Like many trainee patent attorneys, I was attracted to a career specialising in intellectual property law due to the prospect of being at the forefront of science and technology while being able to put my university education in science to good use. Innovation is occurring all of the time, whether it be at start-ups, universities and their spin-out companies, or multinational corporations, which is reflected in the varied work that we do for our clients. As a result, the role of a trainee patent attorney is both an exciting and challenging one, which involves learning about new areas of technology on a daily basis.
Following my morning cup of tea and chat with colleagues in the kitchen, a significant part of my day involves case work. This can include speaking to an inventor to understand a piece of technology that they've been involved in developing, describing the technology in a patent application, or writing a letter to a patent office examiner containing arguments as to why I believe the technology to be novel and inventive.
While liaising with inventors generally only forms a small part of my role, it is certainly one of the most enjoyable. It is immediately clear that the inventors are passionate about their work and it's always interesting to learn about the latest advances in research and development from the experts.
Understanding the nuances of intellectual property law and how to apply it effectively in order to protect a client's idea is an integral part of the job, and can be just as interesting as getting to grips with the underlying technology. An important example of the overlap between law and technology is when writing a patent application for an invention. An essential component of a patent application is the claims, which define an invention in precise terms and will ultimately determine the scope of legal protection afforded to a client. Claim drafting is a key skill of a patent attorney and one that takes several years of experience to develop. I've found the challenge of drafting claims for an invention in accurate, precise and broad terms to be a rewarding part of the job.
Once I've finished writing a patent application and applied my training principle's feedback, we file the application at a patent office whereupon a patent office examiner will examine the application and perform a search to determine whether the claimed invention is novel and inventive. A large part of my role thus involves examining documents of a technical nature in order to identify any differences between an invention as defined in a client's patent application and the inventions described in any document(s) cited by the examiner in their search report. Once I've identified such a difference, I'll then need to write a convincing letter to the examiner explaining why the difference involves an inventive step. This involves providing reasons why a skilled person (i.e. a person working in the field of the invention) would not consider making a modification to the cited document(s) to arrive at the applied-for invention. This means reading and absorbing lots of information efficiently, putting myself in the shoes of the skilled person, and thinking of reasons why the skilled person would not make such a modification. This is certainly an enjoyable element of the job, which requires a keen eye for detail and a degree of creativity.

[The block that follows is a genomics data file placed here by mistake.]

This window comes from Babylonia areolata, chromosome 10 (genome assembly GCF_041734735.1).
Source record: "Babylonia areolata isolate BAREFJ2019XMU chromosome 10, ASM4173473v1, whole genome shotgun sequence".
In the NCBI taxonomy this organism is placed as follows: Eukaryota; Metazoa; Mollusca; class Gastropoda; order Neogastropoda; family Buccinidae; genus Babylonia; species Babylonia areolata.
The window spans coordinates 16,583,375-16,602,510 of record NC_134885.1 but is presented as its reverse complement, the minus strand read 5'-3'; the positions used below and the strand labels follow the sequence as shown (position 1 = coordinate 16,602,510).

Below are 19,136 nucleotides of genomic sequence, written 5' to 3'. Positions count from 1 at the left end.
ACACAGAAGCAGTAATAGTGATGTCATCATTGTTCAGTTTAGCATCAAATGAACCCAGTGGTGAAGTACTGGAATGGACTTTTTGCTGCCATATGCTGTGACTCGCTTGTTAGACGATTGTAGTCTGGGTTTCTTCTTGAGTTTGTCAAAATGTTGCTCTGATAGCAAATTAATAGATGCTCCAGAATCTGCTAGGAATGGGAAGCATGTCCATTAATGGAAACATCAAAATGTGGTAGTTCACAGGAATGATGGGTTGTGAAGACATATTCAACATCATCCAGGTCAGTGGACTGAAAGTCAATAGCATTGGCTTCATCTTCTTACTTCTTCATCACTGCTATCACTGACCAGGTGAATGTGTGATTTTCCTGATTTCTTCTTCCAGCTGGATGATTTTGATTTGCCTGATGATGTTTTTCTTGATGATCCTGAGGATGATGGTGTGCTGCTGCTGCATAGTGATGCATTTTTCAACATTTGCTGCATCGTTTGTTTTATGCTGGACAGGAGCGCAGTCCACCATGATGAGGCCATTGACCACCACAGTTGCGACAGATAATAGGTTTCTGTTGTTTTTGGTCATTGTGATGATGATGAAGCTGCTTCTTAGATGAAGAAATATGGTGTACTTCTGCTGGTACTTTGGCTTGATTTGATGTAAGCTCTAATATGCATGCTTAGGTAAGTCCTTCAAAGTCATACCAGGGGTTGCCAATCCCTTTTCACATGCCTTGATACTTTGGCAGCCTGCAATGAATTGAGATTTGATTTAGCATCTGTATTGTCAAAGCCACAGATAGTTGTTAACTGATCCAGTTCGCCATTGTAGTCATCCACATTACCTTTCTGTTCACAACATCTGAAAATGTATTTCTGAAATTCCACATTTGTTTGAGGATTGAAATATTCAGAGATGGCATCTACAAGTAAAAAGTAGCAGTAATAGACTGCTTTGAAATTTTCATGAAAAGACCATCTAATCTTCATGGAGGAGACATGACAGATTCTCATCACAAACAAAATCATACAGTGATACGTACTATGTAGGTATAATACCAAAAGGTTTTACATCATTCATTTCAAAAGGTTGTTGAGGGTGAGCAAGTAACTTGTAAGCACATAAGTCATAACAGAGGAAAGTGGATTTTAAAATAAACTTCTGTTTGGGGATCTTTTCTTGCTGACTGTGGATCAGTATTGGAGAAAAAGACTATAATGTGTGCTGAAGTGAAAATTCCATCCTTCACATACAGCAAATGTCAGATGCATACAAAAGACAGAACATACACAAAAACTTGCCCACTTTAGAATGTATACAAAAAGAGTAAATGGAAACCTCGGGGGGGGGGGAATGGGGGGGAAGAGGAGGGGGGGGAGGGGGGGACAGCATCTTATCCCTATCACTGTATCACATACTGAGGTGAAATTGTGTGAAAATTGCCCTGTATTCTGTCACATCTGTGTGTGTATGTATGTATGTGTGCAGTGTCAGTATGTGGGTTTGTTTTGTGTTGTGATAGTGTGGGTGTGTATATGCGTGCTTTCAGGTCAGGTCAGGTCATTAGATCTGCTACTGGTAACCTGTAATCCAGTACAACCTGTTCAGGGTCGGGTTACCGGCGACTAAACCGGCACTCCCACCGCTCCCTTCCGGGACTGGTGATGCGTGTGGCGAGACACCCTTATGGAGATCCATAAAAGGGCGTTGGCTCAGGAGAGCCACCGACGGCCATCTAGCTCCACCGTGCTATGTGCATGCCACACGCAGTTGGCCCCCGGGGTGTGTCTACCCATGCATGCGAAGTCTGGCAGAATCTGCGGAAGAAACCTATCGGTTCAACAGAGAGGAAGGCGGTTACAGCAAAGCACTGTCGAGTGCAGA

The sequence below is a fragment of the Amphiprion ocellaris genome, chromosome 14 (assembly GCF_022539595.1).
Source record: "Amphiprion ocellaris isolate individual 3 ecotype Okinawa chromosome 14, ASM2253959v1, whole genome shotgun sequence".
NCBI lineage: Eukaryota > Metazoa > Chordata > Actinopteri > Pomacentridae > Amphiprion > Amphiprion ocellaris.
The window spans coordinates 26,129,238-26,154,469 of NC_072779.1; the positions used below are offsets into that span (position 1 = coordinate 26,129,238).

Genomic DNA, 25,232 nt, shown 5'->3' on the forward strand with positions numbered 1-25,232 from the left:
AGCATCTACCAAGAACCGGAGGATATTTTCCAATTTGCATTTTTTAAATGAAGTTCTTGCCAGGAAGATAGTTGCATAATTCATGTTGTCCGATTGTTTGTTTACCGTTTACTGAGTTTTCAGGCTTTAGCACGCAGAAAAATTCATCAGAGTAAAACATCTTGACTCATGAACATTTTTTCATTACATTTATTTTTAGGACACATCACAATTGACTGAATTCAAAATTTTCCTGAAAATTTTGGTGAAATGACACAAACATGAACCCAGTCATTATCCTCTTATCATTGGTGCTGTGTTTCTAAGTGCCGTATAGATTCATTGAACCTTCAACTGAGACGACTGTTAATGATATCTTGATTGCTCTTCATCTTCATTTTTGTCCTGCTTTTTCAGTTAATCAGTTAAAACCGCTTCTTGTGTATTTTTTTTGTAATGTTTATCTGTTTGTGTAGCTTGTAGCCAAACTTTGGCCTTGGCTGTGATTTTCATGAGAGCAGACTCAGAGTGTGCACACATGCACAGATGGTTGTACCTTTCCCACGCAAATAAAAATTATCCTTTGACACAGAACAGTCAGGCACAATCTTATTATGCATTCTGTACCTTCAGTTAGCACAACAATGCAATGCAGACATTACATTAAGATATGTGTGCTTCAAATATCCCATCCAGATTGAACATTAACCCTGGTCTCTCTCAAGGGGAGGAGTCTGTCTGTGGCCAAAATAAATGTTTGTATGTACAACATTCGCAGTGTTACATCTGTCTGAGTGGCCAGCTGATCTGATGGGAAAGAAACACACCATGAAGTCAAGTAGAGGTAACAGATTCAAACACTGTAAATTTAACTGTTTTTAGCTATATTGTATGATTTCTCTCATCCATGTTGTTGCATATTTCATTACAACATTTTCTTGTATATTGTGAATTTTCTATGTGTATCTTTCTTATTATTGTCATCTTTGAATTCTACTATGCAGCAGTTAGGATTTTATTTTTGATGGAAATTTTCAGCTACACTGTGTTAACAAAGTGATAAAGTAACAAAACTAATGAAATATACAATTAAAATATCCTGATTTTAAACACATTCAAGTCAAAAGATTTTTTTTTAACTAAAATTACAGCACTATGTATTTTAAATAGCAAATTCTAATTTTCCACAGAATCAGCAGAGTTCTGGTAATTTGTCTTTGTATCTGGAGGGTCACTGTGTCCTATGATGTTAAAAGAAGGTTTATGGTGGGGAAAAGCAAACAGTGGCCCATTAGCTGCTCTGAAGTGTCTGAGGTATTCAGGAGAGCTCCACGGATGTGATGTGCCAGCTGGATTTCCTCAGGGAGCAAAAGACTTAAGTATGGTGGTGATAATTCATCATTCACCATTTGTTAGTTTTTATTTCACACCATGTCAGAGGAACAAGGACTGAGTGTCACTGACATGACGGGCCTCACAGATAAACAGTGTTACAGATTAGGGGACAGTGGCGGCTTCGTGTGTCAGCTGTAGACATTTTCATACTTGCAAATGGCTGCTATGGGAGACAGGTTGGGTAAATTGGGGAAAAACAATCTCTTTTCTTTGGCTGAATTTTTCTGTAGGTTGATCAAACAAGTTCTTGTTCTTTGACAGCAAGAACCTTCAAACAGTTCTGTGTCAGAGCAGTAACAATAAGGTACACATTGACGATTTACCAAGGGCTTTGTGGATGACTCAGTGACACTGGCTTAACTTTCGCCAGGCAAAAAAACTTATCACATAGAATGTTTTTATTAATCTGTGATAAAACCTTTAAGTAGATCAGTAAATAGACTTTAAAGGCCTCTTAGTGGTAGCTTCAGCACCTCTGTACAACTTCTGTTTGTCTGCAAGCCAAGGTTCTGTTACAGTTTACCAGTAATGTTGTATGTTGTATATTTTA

An article on the life of a trainee patent attorney wouldn't be complete without a few words regarding qualification. A big part of training to become a patent attorney is preparing for and sitting examinations. Most UK-based patent attorneys are both chartered UK and European patent attorneys, which allows them to apply for patent applications competently on behalf of their clients at both the UK Intellectual Property Office and the European Patent Office. Preparing for the examinations forms a large part of a trainee patent attorney's time, which is largely done outside of working hours. The examinations are notoriously difficult to pass and although some candidates pass on their first attempt, many capable candidates fail one or more examinations during the course of their training. Typically, it takes around 4 to 6 years to become a fully qualified patent attorney. I should add that there is lots of support available, including on the job training, in-house tutorials, and external courses, as well as a brilliant group of fellow trainees and qualified colleagues who are always willing to give advice, making the road to qualification somewhat smoother.
The responsibilities of a trainee patent attorney are numerous and I have highlighted only a few above, albeit the ones that take up the majority of my time. Other responsibilities can include providing a response to an email query, analysing a court decision relevant to intellectual property and presenting a summary to one's team, providing advice with regard to filings strategies, providing freedom to operate opinions, and many more.
At the risk of sounding cliché, no two days are the same. For any budding patent attorneys out there, please do get in touch if this article has resonated with you and motivated you to consider a career in intellectual property.
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